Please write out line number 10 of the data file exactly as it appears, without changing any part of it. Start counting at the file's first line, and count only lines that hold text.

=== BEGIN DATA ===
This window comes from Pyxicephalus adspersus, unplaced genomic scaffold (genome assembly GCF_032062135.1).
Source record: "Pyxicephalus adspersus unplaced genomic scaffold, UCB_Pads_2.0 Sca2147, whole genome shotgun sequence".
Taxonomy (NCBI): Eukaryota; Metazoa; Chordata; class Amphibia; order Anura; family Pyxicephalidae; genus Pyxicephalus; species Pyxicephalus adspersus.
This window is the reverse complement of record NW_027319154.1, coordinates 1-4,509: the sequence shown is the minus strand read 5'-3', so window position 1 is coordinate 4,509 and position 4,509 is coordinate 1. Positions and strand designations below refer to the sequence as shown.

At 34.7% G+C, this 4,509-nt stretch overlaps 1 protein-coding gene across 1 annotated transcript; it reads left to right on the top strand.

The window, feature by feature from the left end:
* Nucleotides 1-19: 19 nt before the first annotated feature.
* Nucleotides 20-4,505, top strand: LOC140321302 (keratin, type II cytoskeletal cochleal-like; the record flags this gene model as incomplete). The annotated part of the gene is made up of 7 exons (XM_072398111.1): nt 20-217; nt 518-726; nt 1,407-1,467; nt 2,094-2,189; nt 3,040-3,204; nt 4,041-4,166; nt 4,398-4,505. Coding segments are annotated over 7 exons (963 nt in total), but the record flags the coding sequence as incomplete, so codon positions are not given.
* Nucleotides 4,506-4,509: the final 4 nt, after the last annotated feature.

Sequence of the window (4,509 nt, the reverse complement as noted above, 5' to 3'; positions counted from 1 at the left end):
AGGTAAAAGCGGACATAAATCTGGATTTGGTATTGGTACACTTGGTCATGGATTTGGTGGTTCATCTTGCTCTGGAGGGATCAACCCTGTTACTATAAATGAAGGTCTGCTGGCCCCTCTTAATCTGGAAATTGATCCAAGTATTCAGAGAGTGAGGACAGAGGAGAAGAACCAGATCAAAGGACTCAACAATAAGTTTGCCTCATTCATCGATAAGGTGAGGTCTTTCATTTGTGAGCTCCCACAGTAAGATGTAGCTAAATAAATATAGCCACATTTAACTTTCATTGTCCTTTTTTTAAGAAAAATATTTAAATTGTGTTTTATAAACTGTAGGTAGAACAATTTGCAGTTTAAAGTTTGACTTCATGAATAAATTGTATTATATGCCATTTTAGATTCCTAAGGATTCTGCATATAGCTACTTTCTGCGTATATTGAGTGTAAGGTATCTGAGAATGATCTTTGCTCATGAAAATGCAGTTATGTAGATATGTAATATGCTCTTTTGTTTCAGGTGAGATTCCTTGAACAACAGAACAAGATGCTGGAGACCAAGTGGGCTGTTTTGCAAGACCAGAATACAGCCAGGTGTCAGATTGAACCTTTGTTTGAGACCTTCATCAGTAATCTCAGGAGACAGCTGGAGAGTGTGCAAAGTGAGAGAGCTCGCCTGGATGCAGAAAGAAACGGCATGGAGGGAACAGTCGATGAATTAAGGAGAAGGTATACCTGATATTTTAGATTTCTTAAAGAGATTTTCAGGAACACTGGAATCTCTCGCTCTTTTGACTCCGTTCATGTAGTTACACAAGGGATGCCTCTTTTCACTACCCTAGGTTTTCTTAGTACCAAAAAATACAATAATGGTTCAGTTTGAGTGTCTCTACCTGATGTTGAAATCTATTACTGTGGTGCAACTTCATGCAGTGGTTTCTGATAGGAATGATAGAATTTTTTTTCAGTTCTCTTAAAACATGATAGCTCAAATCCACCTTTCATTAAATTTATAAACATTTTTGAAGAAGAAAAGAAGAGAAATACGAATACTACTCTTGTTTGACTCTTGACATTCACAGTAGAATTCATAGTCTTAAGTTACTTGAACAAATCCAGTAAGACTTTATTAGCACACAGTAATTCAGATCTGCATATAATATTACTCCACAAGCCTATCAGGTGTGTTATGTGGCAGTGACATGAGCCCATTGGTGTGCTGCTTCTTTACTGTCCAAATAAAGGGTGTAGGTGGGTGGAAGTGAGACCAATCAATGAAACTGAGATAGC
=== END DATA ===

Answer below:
Sequence of the window (4,509 nt, the reverse complement as noted above, 5' to 3'; positions counted from 1 at the left end):